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How to know which version of visual studio .net base on source code

I never used visual stuido .net before. Not sure if VS2010 is backward compatible with VS2008 without strange issues.  

1. Just got a bunch of c# source code files containing project files, cs files, dll etc.  How do I know by reading somewhere in the source code files which version of VS was the code  originally written and compiled in?

2. I am deciding whether to buy VS2010 or 2008. If the source code was originally written and compiled in VS2008,  do you have experience with any issues if VS2010 is used to modify and recompile the VS2008 source codes?
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Heidi_Lee
Asked:
Heidi_Lee
6 Solutions
 
QPRCommented:
If you open a solution/project in VS2010 that was written in a previous version... vs2010 will ask you if you want to upgrade the code to the latest version. You can choose to do so or to carry on using the version it was created in. It is the version of the .NET framework more than the version of visual studio
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Kiran SonawaneProject LeadCommented:
If the source is in VS2010 and if you are trying to open you in VS2008 then visual studio prompt you accordingly.
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AlokJain0412Commented:

from Web Config you can get the many information related to its framework version assemblies version ,
and if you want to check VS version  its always create a solution Icon which is showing its version no

In 2002, all projects use .Net 1.0
In 2003, all projects use .Net 1.1
In 2005, all projects use .Net 2.0
In 2008, all projects use .Net 2.0, 3.0, or 3.5; you can change the version in Project Properties
In 2010, all projects use .Net 2.0, 3.0, 3.5, or 4.0; you can change the version in Project Properties

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chandrasekar1Commented:
Above experts are right, I just explain little more and given my thoughts.

There is no issues with vs 2010, its has backward compatible to previous version framework (2.0,3.0,3.5 and 4.0)
1.       you can check project  framework version by

a.      Open web.config -> check <sectionGroup Version=3.5.0.0> (this means it using Framework 3.5)

b.      Open the project solution file in Notepad, you can able to see the frist two lines refer the Visual studio version used for projet development , like below
Microsoft Visual Studio Solution File, Format Version 10.00
# Visual Studio 2008

Microsoft Visual Studio Solution File, Format Version 11.00
# Visual Studio 2010


2.      Instead of buying VS 2008, you can spend more dollar to get VS 2010, its having many code enchancements with FW 4.0 which makes very easy to use, as well having backward compatible, you can recompile and run the above mentioned framework’s without any issues.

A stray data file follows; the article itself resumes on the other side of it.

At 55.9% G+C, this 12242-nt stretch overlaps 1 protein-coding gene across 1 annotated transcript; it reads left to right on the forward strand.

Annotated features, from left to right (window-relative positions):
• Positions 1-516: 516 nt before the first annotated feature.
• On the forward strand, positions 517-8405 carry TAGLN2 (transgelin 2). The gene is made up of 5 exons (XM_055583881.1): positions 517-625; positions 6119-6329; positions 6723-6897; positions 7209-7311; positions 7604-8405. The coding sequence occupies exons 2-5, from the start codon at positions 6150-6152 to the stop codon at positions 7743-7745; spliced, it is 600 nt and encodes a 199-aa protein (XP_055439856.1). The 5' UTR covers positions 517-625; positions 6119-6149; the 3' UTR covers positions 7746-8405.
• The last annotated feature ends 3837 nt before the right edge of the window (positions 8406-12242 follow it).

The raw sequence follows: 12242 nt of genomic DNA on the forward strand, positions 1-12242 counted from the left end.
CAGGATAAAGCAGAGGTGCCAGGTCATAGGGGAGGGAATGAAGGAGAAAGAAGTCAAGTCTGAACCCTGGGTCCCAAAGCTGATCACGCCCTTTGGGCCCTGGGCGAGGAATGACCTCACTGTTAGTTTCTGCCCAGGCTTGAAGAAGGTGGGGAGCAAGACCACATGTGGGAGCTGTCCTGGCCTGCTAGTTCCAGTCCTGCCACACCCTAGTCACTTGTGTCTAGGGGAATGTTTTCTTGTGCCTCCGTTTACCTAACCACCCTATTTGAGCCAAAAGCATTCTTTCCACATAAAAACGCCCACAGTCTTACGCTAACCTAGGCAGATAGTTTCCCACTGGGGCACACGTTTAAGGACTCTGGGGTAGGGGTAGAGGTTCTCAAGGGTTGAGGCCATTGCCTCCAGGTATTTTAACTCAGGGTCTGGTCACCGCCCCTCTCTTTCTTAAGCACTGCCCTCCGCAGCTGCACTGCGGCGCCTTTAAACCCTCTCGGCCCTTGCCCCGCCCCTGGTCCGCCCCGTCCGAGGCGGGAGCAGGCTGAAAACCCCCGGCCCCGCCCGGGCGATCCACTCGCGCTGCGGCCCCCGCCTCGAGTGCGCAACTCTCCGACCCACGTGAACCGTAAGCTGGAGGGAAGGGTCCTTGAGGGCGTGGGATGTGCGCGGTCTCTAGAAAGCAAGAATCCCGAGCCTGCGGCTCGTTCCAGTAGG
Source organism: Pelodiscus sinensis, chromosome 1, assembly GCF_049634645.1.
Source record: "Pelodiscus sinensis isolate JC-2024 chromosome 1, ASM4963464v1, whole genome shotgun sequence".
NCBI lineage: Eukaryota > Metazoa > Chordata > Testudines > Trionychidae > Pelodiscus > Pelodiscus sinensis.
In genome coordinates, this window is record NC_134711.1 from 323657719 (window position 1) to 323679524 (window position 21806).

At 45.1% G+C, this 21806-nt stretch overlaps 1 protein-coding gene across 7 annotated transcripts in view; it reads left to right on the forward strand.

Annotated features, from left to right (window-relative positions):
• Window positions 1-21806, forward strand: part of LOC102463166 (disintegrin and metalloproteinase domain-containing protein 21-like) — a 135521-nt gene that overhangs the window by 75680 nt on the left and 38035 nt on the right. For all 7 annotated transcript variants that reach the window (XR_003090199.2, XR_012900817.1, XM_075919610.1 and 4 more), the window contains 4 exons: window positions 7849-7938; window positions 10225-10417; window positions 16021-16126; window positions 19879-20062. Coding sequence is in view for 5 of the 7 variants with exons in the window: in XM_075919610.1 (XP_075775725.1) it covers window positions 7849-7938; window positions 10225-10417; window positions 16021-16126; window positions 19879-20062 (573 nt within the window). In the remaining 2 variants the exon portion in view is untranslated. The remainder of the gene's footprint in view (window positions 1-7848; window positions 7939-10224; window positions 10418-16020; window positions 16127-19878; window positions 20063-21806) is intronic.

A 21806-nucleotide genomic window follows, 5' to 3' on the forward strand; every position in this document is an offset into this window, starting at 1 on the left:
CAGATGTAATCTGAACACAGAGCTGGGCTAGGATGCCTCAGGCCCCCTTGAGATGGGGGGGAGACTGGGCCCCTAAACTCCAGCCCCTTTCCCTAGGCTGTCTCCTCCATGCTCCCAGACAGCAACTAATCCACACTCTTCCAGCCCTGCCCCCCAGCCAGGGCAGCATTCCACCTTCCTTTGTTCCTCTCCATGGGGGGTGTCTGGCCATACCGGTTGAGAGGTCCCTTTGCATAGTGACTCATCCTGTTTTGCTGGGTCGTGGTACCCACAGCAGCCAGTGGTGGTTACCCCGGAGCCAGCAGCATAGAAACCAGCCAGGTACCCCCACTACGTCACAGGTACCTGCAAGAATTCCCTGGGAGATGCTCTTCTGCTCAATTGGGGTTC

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effesCommented:
I agree. If at all possible get VS 2010 - it's way cooler. I converted a couple of projects from VS 2008 at work and I never ran into any problems.

Btw: you can download Visual Studio 2010 and try it (for 30 days I think). That way you can test wether you have problems with the conversion from 2008.
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eguilhermeCommented:
there is one problem:

if you use the ReportViewer from Microsoft... the VS2010 uses a newer reporting that doesnt support the older ones.. it will ask you to convert, but if its a complex report.. get ready to do lots of fixes
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Jacques Bourgeois (James Burger)PresidentCommented:
It is never a very good idea to buy an older version. It is also a very bad idea to skip a version.

When Microsoft decides to make a change to something in the framework, they do not do it drastically. An application that compiled in version 2008 will always compile in 2010. But it might not in 2012.

Here is how they go about changes.

If you convert a 2008 project to 2010 and there are been changes between the 2 versions, 2010 will accept the old code and give you warnings about the changes, telling you what you need to do to change the code so that it will work in 2012.

As an example, if you open a 2008 project that uses the System.Data.OracleClient namespace, you will get such a warning. But the application will compile.

In 2012, that warning will become an error.

Programmers who stick to 2008 will have big problems when they will switch to 2012 or 2014, because their code won't work anymore in those versions.

Those who load an older project in 2010 have 2 years to prepare.

So the best thing to do with Visual Studio is to always have the last version. Even if it is only the Express version. I know of a lot of wise programmers who are developing in Visual Studio 2008 Professional, but have also installed Visual Studio 2010 Express on their station. They load their 2008 project in Express 2010 from time to time just to be aware of such possible changes in the future.
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